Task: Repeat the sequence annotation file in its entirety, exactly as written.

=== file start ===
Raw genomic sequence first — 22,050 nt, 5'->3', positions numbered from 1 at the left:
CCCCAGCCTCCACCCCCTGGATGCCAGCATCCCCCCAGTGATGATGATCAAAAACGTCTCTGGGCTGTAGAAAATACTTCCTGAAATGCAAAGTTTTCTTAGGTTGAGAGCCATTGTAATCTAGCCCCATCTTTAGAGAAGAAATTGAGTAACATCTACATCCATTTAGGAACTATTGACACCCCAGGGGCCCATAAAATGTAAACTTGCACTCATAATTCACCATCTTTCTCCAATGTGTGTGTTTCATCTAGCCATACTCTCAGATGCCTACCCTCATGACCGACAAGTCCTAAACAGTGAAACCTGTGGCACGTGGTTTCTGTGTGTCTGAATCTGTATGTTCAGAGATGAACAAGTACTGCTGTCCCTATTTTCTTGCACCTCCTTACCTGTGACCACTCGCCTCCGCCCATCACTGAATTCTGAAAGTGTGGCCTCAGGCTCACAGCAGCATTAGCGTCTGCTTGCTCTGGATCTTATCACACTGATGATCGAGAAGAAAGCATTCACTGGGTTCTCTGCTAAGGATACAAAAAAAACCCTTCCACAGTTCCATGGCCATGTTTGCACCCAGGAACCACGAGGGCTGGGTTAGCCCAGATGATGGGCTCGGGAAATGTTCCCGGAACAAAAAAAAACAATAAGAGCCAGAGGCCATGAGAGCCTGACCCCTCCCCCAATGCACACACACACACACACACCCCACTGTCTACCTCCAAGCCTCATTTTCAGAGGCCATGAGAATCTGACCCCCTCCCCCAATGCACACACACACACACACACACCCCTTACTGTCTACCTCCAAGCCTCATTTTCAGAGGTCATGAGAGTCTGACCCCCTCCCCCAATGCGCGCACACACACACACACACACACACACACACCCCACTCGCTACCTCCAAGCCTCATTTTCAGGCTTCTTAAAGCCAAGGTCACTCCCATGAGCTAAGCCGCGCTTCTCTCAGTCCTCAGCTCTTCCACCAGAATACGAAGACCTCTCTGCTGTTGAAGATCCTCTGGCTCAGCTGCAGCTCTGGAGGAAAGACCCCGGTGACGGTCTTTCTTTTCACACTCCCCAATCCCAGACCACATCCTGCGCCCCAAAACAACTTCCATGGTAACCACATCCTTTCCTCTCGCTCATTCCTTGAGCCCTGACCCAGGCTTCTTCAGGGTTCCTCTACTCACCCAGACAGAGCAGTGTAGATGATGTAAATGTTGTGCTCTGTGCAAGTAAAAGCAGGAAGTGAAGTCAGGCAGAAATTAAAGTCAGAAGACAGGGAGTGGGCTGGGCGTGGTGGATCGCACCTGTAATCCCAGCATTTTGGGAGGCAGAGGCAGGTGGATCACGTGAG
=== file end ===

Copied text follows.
Raw genomic sequence first — 22,050 nt, 5'->3', positions numbered from 1 at the left:
CCCCAGCCTCCACCCCCTGGATGCCAGCATCCCCCCAGTGATGATGATCAAAAACGTCTCTGGGCTGTAGAAAATACTTCCTGAAATGCAAAGTTTTCTTAGGTTGAGAGCCATTGTAATCTAGCCCCATCTTTAGAGAAGAAATTGAGTAACATCTACATCCATTTAGGAACTATTGACACCCCAGGGGCCCATAAAATGTAAACTTGCACTCATAATTCACCATCTTTCTCCAATGTGTGTGTTTCATCTAGCCATACTCTCAGATGCCTACCCTCATGACCGACAAGTCCTAAACAGTGAAACCTGTGGCACGTGGTTTCTGTGTGTCTGAATCTGTATGTTCAGAGATGAACAAGTACTGCTGTCCCTATTTTCTTGCACCTCCTTACCTGTGACCACTCGCCTCCGCCCATCACTGAATTCTGAAAGTGTGGCCTCAGGCTCACAGCAGCATTAGCGTCTGCTTGCTCTGGATCTTATCACACTGATGATCGAGAAGAAAGCATTCACTGGGTTCTCTGCTAAGGATACAAAAAAAACCCTTCCACAGTTCCATGGCCATGTTTGCACCCAGGAACCACGAGGGCTGGGTTAGCCCAGATGATGGGCTCGGGAAATGTTCCCGGAACAAAAAAAAACAATAAGAGCCAGAGGCCATGAGAGCCTGACCCCTCCCCCAATGCACACACACACACACACACCCCACTGTCTACCTCCAAGCCTCATTTTCAGAGGCCATGAGAATCTGACCCCCTCCCCCAATGCACACACACACACACACACACCCCTTACTGTCTACCTCCAAGCCTCATTTTCAGAGGTCATGAGAGTCTGACCCCCTCCCCCAATGCGCGCACACACACACACACACACACACACACACCCCACTCGCTACCTCCAAGCCTCATTTTCAGGCTTCTTAAAGCCAAGGTCACTCCCATGAGCTAAGCCGCGCTTCTCTCAGTCCTCAGCTCTTCCACCAGAATACGAAGACCTCTCTGCTGTTGAAGATCCTCTGGCTCAGCTGCAGCTCTGGAGGAAAGACCCCGGTGACGGTCTTTCTTTTCACACTCCCCAATCCCAGACCACATCCTGCGCCCCAAAACAACTTCCATGGTAACCACATCCTTTCCTCTCGCTCATTCCTTGAGCCCTGACCCAGGCTTCTTCAGGGTTCCTCTACTCACCCAGACAGAGCAGTGTAGATGATGTAAATGTTGTGCTCTGTGCAAGTAAAAGCAGGAAGTGAAGTCAGGCAGAAATTAAAGTCAGAAGACAGGGAGTGGGCTGGGCGTGGTGGATCGCACCTGTAATCCCAGCATTTTGGGAGGCAGAGGCAGGTGGATCACGTGAG